Diplacusis binauralis is when you hear the same sound differently in each ear. Age-related hearing loss usually affects both ears equally, but other factors can cause you to hear worse in one ear than the other.

1) Ear Infections, Allergies, Common Cold

A middle ear infection (otitis media), allergies, the common cold, among other factors, can cause fluid to build up in the middle ear cavity. This is often the result of a blocked eustachian tube, which drains fluid from the middle ear. When the eustachian tube is blocked, it can affect your hearing in the corresponding ear. In most cases, blocked eustachian tubes will become unblocked within a few days. However, chronic ear infections can cause up to a 45 decibel hearing loss in the infected ear, and if left untreated, that hearing loss can become permanent. If you suspect that you have an ear infection, you should see your primary care physician for treatment.

2) Earwax Buildup

Compressed earwax can plug the ears and diminish hearing in the blocked ear. If left untreated, compressed earwax can cause an infection that will require further treatment. If you think you might have earwax buildup, visit your audiologist or primary care physician for treatment options.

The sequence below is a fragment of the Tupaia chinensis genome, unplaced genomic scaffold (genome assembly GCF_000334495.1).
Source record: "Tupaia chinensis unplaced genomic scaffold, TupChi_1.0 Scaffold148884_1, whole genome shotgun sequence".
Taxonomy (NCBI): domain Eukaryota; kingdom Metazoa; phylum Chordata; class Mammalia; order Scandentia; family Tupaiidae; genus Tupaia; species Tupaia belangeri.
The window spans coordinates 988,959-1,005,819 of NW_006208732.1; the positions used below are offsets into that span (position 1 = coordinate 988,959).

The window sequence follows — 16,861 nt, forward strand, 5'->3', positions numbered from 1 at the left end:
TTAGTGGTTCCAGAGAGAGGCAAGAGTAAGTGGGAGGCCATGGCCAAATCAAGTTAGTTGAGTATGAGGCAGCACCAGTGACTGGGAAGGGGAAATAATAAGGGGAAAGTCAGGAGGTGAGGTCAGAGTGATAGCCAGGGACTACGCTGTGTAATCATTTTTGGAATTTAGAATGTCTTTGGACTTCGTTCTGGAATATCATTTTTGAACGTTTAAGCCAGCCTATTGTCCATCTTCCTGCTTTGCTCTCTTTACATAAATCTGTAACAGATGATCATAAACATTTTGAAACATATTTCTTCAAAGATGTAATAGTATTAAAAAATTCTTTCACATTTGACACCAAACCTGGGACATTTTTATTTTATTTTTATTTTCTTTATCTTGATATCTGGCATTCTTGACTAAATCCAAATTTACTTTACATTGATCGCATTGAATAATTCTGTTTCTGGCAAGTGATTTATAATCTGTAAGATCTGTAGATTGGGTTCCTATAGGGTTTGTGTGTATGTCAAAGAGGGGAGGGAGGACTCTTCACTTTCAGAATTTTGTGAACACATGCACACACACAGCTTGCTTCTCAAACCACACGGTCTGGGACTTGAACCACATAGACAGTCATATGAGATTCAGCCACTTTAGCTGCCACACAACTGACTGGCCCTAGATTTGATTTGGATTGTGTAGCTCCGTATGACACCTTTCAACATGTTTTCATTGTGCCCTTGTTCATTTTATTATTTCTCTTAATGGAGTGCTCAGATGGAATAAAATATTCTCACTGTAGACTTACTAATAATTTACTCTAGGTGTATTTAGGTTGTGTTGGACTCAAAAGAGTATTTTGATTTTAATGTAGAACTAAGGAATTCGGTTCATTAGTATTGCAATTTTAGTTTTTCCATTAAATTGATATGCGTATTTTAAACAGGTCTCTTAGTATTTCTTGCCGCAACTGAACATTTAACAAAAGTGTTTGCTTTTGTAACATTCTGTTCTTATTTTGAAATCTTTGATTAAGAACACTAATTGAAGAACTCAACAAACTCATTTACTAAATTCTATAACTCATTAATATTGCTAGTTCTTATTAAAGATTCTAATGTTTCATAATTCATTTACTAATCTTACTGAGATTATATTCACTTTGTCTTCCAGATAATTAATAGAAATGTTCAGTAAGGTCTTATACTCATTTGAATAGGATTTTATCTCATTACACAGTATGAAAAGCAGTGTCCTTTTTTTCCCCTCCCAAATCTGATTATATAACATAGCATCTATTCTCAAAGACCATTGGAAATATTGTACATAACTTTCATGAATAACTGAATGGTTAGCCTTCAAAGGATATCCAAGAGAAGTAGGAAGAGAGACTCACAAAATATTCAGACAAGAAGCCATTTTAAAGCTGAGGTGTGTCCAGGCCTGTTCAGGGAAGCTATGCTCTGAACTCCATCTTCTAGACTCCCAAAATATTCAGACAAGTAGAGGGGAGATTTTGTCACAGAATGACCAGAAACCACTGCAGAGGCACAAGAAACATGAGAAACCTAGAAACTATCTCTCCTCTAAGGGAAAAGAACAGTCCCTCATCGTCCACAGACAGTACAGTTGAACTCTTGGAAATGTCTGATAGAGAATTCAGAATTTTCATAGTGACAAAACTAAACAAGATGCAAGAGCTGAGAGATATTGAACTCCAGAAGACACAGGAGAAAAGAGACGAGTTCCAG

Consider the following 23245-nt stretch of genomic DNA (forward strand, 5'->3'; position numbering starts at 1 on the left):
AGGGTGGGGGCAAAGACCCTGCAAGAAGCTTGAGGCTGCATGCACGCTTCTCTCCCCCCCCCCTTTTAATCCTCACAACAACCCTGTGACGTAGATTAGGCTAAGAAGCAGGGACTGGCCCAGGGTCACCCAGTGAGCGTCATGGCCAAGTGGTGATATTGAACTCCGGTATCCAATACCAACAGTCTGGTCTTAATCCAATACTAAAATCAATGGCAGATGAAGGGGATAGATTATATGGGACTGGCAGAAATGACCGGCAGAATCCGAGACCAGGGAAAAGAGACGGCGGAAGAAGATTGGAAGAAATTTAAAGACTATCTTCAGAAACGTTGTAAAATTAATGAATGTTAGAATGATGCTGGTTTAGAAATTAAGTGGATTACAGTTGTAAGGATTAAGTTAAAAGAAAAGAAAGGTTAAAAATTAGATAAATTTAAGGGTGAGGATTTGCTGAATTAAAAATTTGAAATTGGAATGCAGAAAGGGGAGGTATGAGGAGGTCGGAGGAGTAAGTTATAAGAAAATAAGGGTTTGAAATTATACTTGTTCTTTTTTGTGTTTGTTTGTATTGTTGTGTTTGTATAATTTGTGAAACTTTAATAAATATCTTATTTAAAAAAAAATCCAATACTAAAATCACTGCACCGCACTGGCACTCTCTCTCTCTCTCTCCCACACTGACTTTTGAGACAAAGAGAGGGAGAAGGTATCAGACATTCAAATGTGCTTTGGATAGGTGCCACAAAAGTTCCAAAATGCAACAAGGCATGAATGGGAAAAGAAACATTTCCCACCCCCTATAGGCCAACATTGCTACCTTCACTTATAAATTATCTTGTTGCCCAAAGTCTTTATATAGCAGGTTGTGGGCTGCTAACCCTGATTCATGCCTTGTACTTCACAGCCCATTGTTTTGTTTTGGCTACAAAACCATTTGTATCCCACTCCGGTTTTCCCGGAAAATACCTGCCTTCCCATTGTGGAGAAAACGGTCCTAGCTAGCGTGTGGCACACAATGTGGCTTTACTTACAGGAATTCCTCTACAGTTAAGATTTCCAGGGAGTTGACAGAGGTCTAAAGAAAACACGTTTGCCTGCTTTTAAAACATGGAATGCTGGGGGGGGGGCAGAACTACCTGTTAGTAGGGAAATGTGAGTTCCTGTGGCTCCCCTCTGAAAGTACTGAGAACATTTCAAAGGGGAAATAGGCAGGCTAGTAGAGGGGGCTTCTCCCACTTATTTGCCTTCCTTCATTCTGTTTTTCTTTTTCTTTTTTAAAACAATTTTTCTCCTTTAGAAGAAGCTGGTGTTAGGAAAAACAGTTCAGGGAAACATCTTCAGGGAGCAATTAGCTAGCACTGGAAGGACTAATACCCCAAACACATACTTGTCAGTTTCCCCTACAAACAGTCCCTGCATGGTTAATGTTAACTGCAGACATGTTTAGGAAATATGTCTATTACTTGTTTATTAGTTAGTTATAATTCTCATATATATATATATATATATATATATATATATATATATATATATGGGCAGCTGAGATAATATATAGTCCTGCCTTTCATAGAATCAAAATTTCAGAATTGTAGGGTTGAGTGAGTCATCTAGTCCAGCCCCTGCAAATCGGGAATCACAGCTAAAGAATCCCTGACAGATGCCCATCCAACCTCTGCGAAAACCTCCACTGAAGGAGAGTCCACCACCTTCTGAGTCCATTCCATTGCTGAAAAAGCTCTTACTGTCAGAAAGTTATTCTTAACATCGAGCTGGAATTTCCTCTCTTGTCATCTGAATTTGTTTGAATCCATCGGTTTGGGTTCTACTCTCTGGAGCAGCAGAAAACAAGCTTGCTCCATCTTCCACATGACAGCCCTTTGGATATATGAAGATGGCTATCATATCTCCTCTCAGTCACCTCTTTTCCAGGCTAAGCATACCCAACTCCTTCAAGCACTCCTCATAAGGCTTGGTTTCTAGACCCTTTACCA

3) Exposure to Loud Noise

Single or repeated exposure to loud noise in one ear can cause hearing loss in that ear, and leave the other ear relatively unaffected (or less affected). For example, people who shoot long guns without using hearing protection will likely experience more severe hearing loss in the ear closest to the muzzle.

4) Tumors in the Ear

Tumors in the ear (called acoustic neuromas) are rare, but they do happen. Acoustic neuromas are benign, slow-growing tumors on the nerve between the brain and the inner ear, causing both hearing loss and balance issues. If you notice hearing loss in one ear and some shakiness in your step, visit your audiologist or primary care physician for a diagnosis and treatment.

5) Sudden Hearing Loss

Losing your hearing suddenly in one ear is serious, and should be treated as such. One of the most common causes of single-sided deafness is a virus attacking the auditory nerve, but there are other factors that could lead to the sudden loss of hearing in one ear. If you notice that you suddenly can’t hear in one ear, seek emergency medical assistance.

Healthy hearing is part of a healthy lifestyle, so if you notice your hearing and comprehension gradually decreasing over time, schedule a hearing test with an experienced Doctor of Audiology.

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Dr. Ana Anzola, CCC-A, FAAA, ABA Principal

Dr. Anzola received her Doctorate degree in Audiology (AuD) from the Arizona School of Health Sciences, and her Master’s Degree in Audiology and her Bachelor's Degree in Speech Language Pathology and Audiology from Towson University. She has been a fellow of the American Academy of Audiology (AAA) since 1995, board-certified by the American Board of Audiology (ABA), and certified by the American Speech-Language-Hearing Association (ASHA).